If bloodlines means anything, Laila Ali not only is going to the top of her sport, she is going to put on quite a show getting there. Like her famous father, Ali has quick feet, a stiff jab and a preternatural self-confidence. Sharing her father's genes may bring extra skills, but they also will bring her extra scrutiny as fight fans ask if she can live up to the expectations generated by her famous name. It all started as a form of excercise for Laila Ali, who got into boxing in 1999. After watching a Christy Martin fight on television, she decided to give up her nail salon business and furthering her education in favour of a pro boxing career. "When people find out you are the daughter of Muhammad Ali, they try to take advantage of you," Ali said. "But, I never backed down from a fight." She says she is quite comfortable living and boxing in her father's shadow. "My dad is the most famous man in the world," she said. "He is the greatest boxer of all time, and I am his very proud daughter. People have asked me questions about my father all my life. That is something I am just used to."
In her pro debut in October 199, she knocked out April Fowler in 31 seconds. Following the knockout, Ali struck a pose reminiscent of her father as she stood over her stunned opponent with her fist cocked and a scowl on her face. In her second professional bout, she scored a fourth-round technical knockout over Shadina Pennybaker in November 1999. She bloodied Pennybaker's lip and forced a standing eight count in the fourth when she knocked her foe's mouthpiece out. A flurry of combinations sent Pennybaker reeling into a corner and produced a stoppage that created waves of protest from her corner. Evoking images of her father, Laila Ali taunted and talked to her opponent, and shook her head when Pennybaker landed a decent punch during the bout. A crowd of 2,200 watched Ali run her professional record to 3-0 with a second-round knockout over Nicolyn Armstrong in December 1999. She floored Armstrong late in the first round with a jab, followed by three hard rights. In the second and final round, she sent her opponent reeling to the canvas again, prompting an immediate stoppage by Referee Sam Williams. The unbeaten boxer improved to 4-0 with four knockouts in March 2000, after scoring an opening-round knockout over Crystal Arcand at Casino Windsor in Windsor, Ontario, Canada. After knocking Arcand down 15 seconds into the fight, she finished off her opponent with a straight right to the head at 1:10 of the first.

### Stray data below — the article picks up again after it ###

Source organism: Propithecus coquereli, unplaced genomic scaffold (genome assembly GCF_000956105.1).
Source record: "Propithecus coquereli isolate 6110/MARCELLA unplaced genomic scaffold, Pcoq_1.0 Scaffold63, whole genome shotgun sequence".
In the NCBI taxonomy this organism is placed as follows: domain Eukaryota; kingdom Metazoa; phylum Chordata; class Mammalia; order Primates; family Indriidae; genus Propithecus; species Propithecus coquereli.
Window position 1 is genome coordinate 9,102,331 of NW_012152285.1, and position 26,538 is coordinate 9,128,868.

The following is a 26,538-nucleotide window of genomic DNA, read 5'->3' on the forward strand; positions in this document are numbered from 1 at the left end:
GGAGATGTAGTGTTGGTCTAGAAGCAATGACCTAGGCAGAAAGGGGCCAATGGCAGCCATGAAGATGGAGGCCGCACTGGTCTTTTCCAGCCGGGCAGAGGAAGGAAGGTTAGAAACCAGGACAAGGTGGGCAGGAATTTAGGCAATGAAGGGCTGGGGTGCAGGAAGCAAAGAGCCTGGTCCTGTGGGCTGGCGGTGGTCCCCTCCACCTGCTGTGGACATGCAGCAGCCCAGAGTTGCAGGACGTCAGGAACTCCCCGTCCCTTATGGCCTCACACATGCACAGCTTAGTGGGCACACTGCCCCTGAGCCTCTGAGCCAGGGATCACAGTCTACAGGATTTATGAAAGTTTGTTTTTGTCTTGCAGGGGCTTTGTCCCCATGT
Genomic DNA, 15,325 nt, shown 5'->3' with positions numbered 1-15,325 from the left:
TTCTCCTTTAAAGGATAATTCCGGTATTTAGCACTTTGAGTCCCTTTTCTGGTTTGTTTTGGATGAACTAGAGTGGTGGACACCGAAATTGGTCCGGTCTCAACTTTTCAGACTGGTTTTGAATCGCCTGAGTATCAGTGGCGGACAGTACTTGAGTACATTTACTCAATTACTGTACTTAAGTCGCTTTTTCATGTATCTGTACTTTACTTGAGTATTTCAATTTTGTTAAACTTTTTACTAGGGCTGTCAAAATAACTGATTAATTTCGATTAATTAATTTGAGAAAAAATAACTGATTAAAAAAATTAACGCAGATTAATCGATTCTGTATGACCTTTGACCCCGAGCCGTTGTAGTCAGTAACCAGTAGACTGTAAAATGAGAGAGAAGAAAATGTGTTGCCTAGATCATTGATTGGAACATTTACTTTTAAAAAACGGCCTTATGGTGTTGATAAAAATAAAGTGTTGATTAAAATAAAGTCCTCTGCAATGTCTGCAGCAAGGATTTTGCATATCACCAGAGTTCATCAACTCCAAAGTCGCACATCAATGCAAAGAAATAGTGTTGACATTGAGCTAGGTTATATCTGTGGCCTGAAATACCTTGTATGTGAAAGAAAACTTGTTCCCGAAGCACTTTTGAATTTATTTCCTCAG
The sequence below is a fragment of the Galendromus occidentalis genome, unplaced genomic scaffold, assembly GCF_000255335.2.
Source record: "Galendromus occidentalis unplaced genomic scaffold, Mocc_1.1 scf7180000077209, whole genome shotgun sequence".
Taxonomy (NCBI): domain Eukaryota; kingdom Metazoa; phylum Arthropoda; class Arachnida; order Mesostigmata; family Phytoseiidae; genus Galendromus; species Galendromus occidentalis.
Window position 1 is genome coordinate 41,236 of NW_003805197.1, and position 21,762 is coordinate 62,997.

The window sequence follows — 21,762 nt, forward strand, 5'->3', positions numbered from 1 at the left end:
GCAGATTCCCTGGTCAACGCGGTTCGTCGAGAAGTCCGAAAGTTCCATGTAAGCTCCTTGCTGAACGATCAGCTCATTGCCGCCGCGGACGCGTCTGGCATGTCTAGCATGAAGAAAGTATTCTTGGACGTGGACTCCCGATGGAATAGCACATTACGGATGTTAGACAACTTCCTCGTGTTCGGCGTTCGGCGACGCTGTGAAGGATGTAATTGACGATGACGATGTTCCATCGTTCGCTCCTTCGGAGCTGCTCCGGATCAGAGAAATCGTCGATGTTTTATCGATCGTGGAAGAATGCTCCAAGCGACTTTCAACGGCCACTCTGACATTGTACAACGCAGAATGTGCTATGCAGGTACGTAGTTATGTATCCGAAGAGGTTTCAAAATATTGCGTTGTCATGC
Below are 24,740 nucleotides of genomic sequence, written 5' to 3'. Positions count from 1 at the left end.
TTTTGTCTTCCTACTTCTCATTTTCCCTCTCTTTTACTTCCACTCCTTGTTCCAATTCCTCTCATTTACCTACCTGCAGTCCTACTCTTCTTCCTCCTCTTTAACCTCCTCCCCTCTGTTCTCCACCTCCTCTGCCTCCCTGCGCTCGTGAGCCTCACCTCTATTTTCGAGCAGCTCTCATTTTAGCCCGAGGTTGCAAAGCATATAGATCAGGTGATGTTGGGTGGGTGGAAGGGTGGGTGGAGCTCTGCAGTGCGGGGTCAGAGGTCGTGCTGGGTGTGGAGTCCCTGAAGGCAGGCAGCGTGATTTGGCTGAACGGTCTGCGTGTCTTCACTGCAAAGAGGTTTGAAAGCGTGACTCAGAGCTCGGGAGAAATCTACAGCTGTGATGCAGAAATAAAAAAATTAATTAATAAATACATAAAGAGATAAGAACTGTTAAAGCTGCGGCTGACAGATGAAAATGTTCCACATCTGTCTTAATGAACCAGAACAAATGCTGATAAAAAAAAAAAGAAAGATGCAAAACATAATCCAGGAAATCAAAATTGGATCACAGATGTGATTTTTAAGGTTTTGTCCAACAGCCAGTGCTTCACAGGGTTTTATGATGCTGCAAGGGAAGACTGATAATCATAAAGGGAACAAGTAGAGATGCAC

In what Laila Ali described at that point in her career as "by far, my toughest fight," Ali stopped Karen Bill in the third round in April 2000. Clearly the more stylish boxer, she landed a series of right hands in the first round. However, Bill connected with a solid right just prior to the bell that made Ali realize that she was in for a real fight for the first time in her brief career. That point became very clear early in the second round when a hard right knocked Ali down. "I was trying something I had been working on in the gym. I was not boxing," Laila Ali said. "I was standing there, and thinking about doing something. That is when I got dropped. I never pictured myself getting knocked down." The third round was a slugfest with both women punching furiously. Bill's nose was bloodied during one exchange before the referee stepped in and stopped the bout with 1:40 remaining in the round. Two weeks later in April 2000, she scored a fourth-round TKO over Kristina King.